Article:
Developing executive function skills encompasses addressing both distractions and special interests to help students learn how to regulate impulsive thoughts, persevere with less interesting or undesirable tasks, and manage time. An important concept to understand when developing executive function skills is “shared relevance”.
When we create shared relevance with another person, in a tutoring session, for instance, we are agreeing that a topic is worthy of our attention. This social-psychological process can be a useful tool for developing these skills with elementary school, middle, and high school students who struggle with ADHD.
Establishing shared relevance to regulate distraction
When distracting thoughts arise while one is already focused on a task, establishing their shared relevance can become a tool of self-regulation. For example, if a student is working on a math problem during a tutoring session and has an interesting idea pop into their head unexpectedly, they will put down their pencil to tell me about it. Rather than dismissing the thought as a distraction, co-attending to its presence and labeling it as unwanted, we can instead establish the shared relevance of the thought by treating it as worthy of our future attention. That is, we can develop the practice of responding to impulsive thoughts by writing them down on our official list (a parking lot or bin of sorts) of things to discuss during our break-time half-way through the session or at the end of the session. This could be a fact to Google, a video to watch, or a comic strip to read. Then, after putting the thought on paper, we redirect our attention to the homework task or other task we were just in the midst of completing. Having a system such as this supports developing executive function skills with students and it is a manageable strategy for students to implement on their own, over time.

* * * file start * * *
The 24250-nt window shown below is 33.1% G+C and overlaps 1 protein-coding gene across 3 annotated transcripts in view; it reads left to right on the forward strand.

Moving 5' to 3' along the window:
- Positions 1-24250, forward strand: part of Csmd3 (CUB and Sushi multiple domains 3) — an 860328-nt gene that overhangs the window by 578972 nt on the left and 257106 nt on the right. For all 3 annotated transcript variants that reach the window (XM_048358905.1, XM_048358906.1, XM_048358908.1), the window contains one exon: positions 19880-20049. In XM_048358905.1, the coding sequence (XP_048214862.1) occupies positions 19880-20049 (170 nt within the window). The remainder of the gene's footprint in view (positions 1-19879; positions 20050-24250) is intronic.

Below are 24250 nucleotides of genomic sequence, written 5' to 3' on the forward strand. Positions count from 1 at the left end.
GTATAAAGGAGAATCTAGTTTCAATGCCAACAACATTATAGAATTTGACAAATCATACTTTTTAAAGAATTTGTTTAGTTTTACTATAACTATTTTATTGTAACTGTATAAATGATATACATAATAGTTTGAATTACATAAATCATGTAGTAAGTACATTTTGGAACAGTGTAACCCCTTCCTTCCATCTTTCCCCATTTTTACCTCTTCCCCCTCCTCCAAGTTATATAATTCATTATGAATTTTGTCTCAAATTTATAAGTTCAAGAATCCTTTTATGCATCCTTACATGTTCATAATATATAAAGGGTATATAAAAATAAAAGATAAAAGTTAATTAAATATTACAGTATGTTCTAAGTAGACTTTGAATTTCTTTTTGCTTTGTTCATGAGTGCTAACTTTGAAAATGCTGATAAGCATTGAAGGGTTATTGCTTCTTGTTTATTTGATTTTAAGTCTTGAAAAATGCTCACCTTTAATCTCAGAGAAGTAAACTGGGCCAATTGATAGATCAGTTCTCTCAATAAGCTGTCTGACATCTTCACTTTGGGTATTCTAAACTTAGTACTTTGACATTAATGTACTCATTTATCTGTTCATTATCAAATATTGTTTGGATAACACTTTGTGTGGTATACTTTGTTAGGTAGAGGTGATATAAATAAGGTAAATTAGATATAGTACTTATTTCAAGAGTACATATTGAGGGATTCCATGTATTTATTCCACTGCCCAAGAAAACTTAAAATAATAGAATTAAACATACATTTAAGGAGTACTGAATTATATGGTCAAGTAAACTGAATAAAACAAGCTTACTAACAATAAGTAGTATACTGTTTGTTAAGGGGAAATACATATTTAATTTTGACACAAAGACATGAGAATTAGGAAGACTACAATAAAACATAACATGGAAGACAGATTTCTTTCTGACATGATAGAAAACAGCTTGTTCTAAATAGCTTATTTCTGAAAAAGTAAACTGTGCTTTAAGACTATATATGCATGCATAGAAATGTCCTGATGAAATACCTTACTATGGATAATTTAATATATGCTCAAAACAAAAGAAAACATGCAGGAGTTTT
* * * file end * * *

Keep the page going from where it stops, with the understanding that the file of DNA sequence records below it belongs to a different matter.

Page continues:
When we reach the break-time, the student often is not actually interested in looking up or sharing whatever thing had originally pulled their attention away from their work. However, by writing down each thought as it arises, we are developing executive functioning skills and sending the message that their ideas are worthy of our future attention. By saving these ideas for our break-time or end of session time, we are also establishing the worth of the task at hand. As a result, through establishing the shared relevance of distractions we can get into the habit of regulating our pull to impulsive distractions rather than trying to suppress or give into them. This skill can be useful when the student is doing their school work independently: they can note (jot down) an intrusive thought as deserving of their time but hold off on pursuing it in the present. The thought and the present activity are both worthy of their attention.
Developing shared relevance allows students in elementary, middle and high school to regulate their distractions and imbue the task at hand with meaning, thus further developing executive function skills, as well as their cognitive independent self-control. These skills can and should be able to be generalized in all facets of life.
By Laurie Gross, Educational Consultant, Special Educator and Reading Specialist at My Learning Springboard and Emma Miller, Learning Specialist and Private Tutor